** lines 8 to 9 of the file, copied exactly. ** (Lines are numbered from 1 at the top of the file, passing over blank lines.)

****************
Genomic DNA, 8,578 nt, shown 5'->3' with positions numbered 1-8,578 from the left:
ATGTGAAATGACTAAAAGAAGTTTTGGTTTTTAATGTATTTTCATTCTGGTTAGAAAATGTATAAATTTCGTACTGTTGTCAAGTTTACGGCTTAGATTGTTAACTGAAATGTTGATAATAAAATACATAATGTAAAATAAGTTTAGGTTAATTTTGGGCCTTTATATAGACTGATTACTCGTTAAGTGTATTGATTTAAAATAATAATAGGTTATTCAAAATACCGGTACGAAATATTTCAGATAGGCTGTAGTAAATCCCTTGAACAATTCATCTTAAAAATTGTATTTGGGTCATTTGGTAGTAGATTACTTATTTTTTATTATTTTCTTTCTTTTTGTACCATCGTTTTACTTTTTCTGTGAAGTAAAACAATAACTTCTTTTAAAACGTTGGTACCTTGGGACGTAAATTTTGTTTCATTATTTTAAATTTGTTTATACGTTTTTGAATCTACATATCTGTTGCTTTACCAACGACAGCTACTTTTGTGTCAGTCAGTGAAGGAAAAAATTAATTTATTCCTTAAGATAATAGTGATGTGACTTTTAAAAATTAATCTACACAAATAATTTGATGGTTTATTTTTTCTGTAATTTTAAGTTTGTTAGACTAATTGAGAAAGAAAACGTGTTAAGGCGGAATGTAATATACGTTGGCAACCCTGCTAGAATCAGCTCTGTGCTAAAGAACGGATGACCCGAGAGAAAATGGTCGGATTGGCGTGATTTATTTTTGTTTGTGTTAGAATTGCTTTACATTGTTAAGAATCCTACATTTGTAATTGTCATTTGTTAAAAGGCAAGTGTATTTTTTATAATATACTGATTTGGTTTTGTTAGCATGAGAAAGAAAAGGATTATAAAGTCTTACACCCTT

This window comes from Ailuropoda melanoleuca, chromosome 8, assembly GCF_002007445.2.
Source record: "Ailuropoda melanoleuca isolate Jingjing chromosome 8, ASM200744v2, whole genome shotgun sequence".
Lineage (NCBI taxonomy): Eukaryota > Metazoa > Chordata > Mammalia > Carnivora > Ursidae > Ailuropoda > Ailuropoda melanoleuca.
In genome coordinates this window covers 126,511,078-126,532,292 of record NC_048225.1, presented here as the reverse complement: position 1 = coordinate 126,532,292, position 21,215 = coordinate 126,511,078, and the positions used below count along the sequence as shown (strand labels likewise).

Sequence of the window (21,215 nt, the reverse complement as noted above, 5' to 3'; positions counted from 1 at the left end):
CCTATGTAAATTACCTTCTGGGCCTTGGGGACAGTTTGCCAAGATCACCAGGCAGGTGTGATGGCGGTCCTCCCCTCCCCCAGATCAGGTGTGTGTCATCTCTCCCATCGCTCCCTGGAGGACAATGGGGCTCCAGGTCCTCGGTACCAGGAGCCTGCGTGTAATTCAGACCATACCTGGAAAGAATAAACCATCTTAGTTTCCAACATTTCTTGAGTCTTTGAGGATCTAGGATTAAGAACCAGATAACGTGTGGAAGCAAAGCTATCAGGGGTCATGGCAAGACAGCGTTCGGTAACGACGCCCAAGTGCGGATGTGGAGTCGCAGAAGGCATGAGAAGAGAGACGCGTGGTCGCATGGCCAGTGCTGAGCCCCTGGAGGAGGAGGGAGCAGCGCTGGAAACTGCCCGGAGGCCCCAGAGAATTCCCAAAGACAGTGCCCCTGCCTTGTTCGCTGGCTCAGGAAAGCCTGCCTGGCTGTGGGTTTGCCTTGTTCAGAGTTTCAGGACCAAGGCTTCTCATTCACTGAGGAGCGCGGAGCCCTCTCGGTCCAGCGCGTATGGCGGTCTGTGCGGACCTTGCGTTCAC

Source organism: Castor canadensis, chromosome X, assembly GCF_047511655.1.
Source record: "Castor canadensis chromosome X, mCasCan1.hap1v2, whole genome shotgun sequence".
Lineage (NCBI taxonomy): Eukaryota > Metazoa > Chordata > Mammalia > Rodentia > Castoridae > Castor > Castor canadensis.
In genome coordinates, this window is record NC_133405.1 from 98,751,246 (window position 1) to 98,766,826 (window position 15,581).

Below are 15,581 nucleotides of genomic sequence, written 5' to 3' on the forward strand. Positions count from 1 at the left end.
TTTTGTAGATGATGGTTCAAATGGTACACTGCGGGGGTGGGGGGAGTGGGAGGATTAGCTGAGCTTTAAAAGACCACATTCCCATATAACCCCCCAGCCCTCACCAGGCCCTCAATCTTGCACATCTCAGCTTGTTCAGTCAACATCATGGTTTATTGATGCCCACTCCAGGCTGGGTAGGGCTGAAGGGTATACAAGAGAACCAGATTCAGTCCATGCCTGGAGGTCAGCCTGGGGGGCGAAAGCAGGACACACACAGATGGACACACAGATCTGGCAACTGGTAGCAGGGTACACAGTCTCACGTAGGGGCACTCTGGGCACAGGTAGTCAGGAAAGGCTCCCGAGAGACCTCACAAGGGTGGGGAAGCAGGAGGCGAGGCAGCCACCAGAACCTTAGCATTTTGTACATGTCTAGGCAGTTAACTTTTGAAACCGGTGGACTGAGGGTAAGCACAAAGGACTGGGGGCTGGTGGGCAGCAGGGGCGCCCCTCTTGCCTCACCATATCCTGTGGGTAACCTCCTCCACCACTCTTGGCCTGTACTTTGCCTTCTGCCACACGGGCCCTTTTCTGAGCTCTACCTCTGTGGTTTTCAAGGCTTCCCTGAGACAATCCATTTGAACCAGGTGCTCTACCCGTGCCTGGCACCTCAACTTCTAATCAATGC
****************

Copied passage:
CCTATGTAAATTACCTTCTGGGCCTTGGGGACAGTTTGCCAAGATCACCAGGCAGGTGTGATGGCGGTCCTCCCCTCCCCCAGATCAGGTGTGTGTCATCTCTCCCATCGCTCCCTGGAGGACAATGGGGCTCCAGGTCCTCGGTACCAGGAGCCTGCGTGTAATTCAGACCATACCTGGAAAGAATAAACCATCTTAGTTTCCAACATTTCTTGAGTCTTTGAGGATCTAGGATTAAGAACCAGATAACGTGTGGAAGCAAAGCTATCAGGGGTCATGGCAAGACAGCGTTCGGTAACGACGCCCAAGTGCGGATGTGGAGTCGCAGAAGGCATGAGAAGAGAGACGCGTGGTCGCATGGCCAGTGCTGAGCCCCTGGAGGAGGAGGGAGCAGCGCTGGAAACTGCCCGGAGGCCCCAGAGAATTCCCAAAGACAGTGCCCCTGCCTTGTTCGCTGGCTCAGGAAAGCCTGCCTGGCTGTGGGTTTGCCTTGTTCAGAGTTTCAGGACCAAGGCTTCTCATTCACTGAGGAGCGCGGAGCCCTCTCGGTCCAGCGCGTATGGCGGTCTGTGCGGACCTTGCGTTCAC

Source organism: Castor canadensis, chromosome X, assembly GCF_047511655.1.